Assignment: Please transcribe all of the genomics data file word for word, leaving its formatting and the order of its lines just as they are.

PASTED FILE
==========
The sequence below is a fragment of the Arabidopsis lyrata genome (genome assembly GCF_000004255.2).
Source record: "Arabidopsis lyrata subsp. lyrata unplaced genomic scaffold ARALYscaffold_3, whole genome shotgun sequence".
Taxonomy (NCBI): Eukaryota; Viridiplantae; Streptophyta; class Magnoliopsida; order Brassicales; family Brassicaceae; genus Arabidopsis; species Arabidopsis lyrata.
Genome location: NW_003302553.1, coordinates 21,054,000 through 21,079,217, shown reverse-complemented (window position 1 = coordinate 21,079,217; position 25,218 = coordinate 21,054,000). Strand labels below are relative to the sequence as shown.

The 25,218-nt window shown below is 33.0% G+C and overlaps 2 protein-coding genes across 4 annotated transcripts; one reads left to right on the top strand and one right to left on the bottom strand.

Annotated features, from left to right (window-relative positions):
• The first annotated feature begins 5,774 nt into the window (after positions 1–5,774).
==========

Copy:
The sequence below is a fragment of the Arabidopsis lyrata genome (genome assembly GCF_000004255.2).
Source record: "Arabidopsis lyrata subsp. lyrata unplaced genomic scaffold ARALYscaffold_3, whole genome shotgun sequence".
Taxonomy (NCBI): Eukaryota; Viridiplantae; Streptophyta; class Magnoliopsida; order Brassicales; family Brassicaceae; genus Arabidopsis; species Arabidopsis lyrata.
Genome location: NW_003302553.1, coordinates 21,054,000 through 21,079,217, shown reverse-complemented (window position 1 = coordinate 21,079,217; position 25,218 = coordinate 21,054,000). Strand labels below are relative to the sequence as shown.

The 25,218-nt window shown below is 33.0% G+C and overlaps 2 protein-coding genes across 4 annotated transcripts; one reads left to right on the top strand and one right to left on the bottom strand.

Annotated features, from left to right (window-relative positions):
• The first annotated feature begins 5,774 nt into the window (after positions 1–5,774).